Not Enough Horsepower, how about a Turbocharger

450 horsepower, from an almost stock-looking Suzuki GSX-R1000. Welcome to the crazy world of forced induction.

For the uninitiated, this is where compressed air is fed into the engine to create astronomical power. Rather than simply relying on the pistons' downstrokes to draw air-fuel mix into the combustion chamber, a forced induction system actively pushes it in.

In this Suzuki GSX-R1000's case, it's achieved with a turbocharger. This uses a turbine, located just after the shortened downpipes and spun by exhaust gases firing out of the engine, to drive a compressor. Compressed air is then fed into the plenum chamber, a sealed box which distributes it between the throttle bodies. Combining this extra air with modifications, like second rail of injectors, to flow extra fuel allows the engine to make more power. Lots of power.
The trick is using the right size turbo. For years people were fitting motorcycles with turbos that were just too small. For example, a 1350cc Hayabusa revving to 11,000rpm will need roughly the same size turbo as a 3500cc car engine, simple because it flows so much more air. If you use a small turbo, which spins up quickly, it'll be monstrous from, say, 3000rpm to 8000rpm, and then tail off – which is exactly what you don't want. You don't want a turbo to boost hard off the line or when you're in a corner. It sounds off, but a big turbo will actually be nice to ride, make more peak power, and be more reliable, than a small one.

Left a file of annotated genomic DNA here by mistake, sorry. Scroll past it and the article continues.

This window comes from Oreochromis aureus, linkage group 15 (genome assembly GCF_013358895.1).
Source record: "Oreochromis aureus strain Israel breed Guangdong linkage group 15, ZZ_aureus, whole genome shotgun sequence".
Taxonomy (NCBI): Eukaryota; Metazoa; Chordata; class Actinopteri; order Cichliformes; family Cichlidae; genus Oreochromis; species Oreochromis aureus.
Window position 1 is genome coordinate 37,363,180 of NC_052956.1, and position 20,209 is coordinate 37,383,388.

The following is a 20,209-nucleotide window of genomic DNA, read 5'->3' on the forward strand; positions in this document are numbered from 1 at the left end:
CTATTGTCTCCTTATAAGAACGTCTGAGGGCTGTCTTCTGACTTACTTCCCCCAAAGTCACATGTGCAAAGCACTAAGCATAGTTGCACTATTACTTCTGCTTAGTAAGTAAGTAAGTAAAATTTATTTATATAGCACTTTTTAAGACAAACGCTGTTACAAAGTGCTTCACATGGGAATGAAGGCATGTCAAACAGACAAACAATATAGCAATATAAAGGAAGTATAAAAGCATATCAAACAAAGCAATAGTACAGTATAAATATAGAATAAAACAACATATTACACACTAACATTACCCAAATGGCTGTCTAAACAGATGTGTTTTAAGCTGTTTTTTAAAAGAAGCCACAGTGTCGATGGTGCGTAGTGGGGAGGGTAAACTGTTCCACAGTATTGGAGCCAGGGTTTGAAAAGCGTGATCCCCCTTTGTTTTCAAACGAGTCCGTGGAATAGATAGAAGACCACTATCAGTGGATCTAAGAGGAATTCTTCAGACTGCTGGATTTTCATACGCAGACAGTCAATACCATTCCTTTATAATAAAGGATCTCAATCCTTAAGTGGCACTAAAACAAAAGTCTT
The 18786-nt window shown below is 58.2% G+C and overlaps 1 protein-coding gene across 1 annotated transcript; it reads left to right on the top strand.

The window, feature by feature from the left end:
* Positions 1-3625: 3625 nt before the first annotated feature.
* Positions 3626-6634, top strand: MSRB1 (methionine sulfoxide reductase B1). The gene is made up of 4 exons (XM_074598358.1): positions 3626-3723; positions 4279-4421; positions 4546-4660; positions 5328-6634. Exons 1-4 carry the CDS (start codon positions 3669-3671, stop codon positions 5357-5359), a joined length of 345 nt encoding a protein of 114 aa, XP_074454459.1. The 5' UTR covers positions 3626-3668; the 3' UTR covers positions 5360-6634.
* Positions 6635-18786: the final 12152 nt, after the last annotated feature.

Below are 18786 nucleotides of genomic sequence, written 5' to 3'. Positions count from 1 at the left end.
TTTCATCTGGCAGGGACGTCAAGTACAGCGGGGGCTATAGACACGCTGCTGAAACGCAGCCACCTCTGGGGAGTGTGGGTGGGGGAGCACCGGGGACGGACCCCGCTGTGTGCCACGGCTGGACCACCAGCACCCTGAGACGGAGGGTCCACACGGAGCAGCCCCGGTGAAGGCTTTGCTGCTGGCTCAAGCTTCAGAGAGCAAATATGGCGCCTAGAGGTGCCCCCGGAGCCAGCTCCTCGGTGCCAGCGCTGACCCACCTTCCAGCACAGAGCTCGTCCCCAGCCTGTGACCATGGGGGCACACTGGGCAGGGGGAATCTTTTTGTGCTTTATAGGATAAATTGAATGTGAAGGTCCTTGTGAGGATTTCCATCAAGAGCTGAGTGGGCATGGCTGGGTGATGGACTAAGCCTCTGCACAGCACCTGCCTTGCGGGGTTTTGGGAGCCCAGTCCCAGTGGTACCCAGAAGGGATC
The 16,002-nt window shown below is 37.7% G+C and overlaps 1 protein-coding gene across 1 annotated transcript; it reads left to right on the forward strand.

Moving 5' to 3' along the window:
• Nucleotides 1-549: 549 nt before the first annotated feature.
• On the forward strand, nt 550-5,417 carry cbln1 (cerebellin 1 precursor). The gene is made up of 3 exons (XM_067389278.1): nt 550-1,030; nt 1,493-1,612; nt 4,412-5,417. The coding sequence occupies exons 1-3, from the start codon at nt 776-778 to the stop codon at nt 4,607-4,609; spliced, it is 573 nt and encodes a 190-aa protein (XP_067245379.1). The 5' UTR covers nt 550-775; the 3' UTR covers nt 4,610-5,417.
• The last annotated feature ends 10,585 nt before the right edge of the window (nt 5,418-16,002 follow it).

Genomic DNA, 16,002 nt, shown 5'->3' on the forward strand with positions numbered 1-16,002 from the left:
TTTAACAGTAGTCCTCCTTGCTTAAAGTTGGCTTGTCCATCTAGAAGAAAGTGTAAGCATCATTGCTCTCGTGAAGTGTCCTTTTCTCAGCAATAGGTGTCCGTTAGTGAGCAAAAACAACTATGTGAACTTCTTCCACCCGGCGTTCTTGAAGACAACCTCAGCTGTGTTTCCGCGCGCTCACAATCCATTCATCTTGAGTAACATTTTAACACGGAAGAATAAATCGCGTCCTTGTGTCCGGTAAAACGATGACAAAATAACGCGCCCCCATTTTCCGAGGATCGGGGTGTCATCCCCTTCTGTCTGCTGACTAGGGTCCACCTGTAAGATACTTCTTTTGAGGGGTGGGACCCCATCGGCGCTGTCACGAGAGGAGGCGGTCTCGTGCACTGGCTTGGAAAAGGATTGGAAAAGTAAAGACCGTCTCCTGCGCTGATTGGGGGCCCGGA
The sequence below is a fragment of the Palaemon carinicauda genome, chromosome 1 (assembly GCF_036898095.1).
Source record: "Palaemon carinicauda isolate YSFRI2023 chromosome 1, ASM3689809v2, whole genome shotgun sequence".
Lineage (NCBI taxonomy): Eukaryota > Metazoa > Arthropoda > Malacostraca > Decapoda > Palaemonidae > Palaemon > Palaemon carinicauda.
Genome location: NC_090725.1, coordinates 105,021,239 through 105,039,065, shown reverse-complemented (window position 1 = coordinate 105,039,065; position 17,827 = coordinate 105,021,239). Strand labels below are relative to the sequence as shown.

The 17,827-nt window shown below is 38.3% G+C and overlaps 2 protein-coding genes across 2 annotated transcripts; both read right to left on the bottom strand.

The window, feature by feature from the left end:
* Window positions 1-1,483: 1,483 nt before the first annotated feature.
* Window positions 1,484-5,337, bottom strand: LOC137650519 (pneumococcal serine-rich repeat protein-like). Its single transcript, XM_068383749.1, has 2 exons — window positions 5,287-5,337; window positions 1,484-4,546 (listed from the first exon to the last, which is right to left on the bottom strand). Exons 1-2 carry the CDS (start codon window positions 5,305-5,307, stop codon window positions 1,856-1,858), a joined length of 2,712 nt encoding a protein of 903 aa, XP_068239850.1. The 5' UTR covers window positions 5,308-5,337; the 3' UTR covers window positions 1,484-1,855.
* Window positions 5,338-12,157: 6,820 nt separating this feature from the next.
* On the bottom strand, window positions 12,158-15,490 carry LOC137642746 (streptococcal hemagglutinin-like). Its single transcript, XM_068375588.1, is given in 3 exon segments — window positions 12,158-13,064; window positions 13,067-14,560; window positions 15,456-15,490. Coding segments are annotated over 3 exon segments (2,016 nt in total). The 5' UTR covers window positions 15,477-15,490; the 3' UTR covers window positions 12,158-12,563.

We used for this project a Garrett GT3071R roller bearing turbocharger. How much power exactly? Well, this Suzuki GSX-R1000 has had a lot of work, a fully tuned engine by people from Big CC Racing in England, so it'll be good for 400bhp, maybe more. You can start off by bolting Big CC's modular turbo kit onto a standard Suzuki GSX-R1000 – that will give you something like 250 to 270bhp. The whole bolt-on turbocharger kit cost 180,000 Baht without import taxes.
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